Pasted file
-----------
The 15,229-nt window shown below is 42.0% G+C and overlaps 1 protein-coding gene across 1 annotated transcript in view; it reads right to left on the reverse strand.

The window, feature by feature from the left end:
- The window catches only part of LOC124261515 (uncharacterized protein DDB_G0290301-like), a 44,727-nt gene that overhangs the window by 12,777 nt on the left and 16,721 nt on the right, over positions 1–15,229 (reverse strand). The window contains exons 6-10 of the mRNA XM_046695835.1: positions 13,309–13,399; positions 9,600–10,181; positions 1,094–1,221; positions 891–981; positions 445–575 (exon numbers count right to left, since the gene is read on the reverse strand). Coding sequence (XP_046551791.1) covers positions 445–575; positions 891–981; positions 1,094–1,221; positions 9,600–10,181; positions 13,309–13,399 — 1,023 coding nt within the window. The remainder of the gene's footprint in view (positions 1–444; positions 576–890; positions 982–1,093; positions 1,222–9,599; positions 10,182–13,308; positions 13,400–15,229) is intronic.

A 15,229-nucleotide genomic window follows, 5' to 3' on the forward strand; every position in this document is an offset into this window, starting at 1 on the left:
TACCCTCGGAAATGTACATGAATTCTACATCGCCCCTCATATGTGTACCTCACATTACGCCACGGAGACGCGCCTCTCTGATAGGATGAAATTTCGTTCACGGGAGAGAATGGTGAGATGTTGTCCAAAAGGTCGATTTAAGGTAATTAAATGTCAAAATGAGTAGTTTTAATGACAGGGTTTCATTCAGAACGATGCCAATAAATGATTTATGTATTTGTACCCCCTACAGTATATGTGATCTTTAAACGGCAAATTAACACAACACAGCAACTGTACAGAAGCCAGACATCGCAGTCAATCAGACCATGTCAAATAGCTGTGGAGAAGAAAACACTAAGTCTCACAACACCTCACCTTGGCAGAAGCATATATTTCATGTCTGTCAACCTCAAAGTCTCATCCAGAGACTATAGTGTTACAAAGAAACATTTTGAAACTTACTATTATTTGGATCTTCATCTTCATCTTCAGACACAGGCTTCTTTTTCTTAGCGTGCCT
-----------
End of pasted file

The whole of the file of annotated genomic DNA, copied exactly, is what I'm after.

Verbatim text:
The 15,229-nt window shown below is 42.0% G+C and overlaps 1 protein-coding gene across 1 annotated transcript in view; it reads right to left on the reverse strand.

The window, feature by feature from the left end:
- The window catches only part of LOC124261515 (uncharacterized protein DDB_G0290301-like), a 44,727-nt gene that overhangs the window by 12,777 nt on the left and 16,721 nt on the right, over positions 1–15,229 (reverse strand). The window contains exons 6-10 of the mRNA XM_046695835.1: positions 13,309–13,399; positions 9,600–10,181; positions 1,094–1,221; positions 891–981; positions 445–575 (exon numbers count right to left, since the gene is read on the reverse strand). Coding sequence (XP_046551791.1) covers positions 445–575; positions 891–981; positions 1,094–1,221; positions 9,600–10,181; positions 13,309–13,399 — 1,023 coding nt within the window. The remainder of the gene's footprint in view (positions 1–444; positions 576–890; positions 982–1,093; positions 1,222–9,599; positions 10,182–13,308; positions 13,400–15,229) is intronic.

A 15,229-nucleotide genomic window follows, 5' to 3' on the forward strand; every position in this document is an offset into this window, starting at 1 on the left:
TACCCTCGGAAATGTACATGAATTCTACATCGCCCCTCATATGTGTACCTCACATTACGCCACGGAGACGCGCCTCTCTGATAGGATGAAATTTCGTTCACGGGAGAGAATGGTGAGATGTTGTCCAAAAGGTCGATTTAAGGTAATTAAATGTCAAAATGAGTAGTTTTAATGACAGGGTTTCATTCAGAACGATGCCAATAAATGATTTATGTATTTGTACCCCCTACAGTATATGTGATCTTTAAACGGCAAATTAACACAACACAGCAACTGTACAGAAGCCAGACATCGCAGTCAATCAGACCATGTCAAATAGCTGTGGAGAAGAAAACACTAAGTCTCACAACACCTCACCTTGGCAGAAGCATATATTTCATGTCTGTCAACCTCAAAGTCTCATCCAGAGACTATAGTGTTACAAAGAAACATTTTGAAACTTACTATTATTTGGATCTTCATCTTCATCTTCAGACACAGGCTTCTTTTTCTTAGCGTGCCT